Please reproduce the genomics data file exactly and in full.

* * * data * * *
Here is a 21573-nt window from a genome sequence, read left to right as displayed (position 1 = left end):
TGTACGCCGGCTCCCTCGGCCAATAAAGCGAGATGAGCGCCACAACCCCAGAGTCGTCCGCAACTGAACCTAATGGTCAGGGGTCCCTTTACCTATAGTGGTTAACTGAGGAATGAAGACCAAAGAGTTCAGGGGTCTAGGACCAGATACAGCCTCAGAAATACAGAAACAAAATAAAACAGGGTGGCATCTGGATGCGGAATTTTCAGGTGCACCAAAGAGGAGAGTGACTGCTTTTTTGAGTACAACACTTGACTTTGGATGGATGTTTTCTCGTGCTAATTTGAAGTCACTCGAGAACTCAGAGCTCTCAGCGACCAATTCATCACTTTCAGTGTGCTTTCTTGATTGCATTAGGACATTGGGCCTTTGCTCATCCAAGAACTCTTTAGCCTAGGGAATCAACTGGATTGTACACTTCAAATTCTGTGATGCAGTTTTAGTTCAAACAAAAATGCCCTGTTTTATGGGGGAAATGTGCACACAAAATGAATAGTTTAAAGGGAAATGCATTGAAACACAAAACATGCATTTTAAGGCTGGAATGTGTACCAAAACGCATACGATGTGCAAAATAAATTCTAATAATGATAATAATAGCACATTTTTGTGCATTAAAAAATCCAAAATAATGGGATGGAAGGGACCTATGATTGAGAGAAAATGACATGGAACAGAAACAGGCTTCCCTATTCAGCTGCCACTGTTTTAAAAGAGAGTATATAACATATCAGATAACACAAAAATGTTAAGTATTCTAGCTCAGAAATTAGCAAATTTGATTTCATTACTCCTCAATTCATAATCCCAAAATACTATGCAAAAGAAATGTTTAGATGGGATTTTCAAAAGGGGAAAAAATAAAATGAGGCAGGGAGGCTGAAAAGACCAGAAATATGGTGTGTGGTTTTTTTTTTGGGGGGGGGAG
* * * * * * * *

Here is a 21573-nt window from a genome sequence, read left to right as displayed (position 1 = left end):
TGTACGCCGGCTCCCTCGGCCAATAAAGCGAGATGAGCGCCACAACCCCAGAGTCGTCCGCAACTGAACCTAATGGTCAGGGGTCCCTTTACCTATAGTGGTTAACTGAGGAATGAAGACCAAAGAGTTCAGGGGTCTAGGACCAGATACAGCCTCAGAAATACAGAAACAAAATAAAACAGGGTGGCATCTGGATGCGGAATTTTCAGGTGCACCAAAGAGGAGAGTGACTGCTTTTTTGAGTACAACACTTGACTTTGGATGGATGTTTTCTCGTGCTAATTTGAAGTCACTCGAGAACTCAGAGCTCTCAGCGACCAATTCATCACTTTCAGTGTGCTTTCTTGATTGCATTAGGACATTGGGCCTTTGCTCATCCAAGAACTCTTTAGCCTAGGGAATCAACTGGATTGTACACTTCAAATTCTGTGATGCAGTTTTAGTTCAAACAAAAATGCCCTGTTTTATGGGGGAAATGTGCACACAAAATGAATAGTTTAAAGGGAAATGCATTGAAACACAAAACATGCATTTTAAGGCTGGAATGTGTACCAAAACGCATACGATGTGCAAAATAAATTCTAATAATGATAATAATAGCACATTTTTGTGCATTAAAAAATCCAAAATAATGGGATGGAAGGGACCTATGATTGAGAGAAAATGACATGGAACAGAAACAGGCTTCCCTATTCAGCTGCCACTGTTTTAAAAGAGAGTATATAACATATCAGATAACACAAAAATGTTAAGTATTCTAGCTCAGAAATTAGCAAATTTGATTTCATTACTCCTCAATTCATAATCCCAAAATACTATGCAAAAGAAATGTTTAGATGGGATTTTCAAAAGGGGAAAAAATAAAATGAGGCAGGGAGGCTGAAAAGACCAGAAATATGGTGTGTGGTTTTTTTTTTGGGGGGGGGAG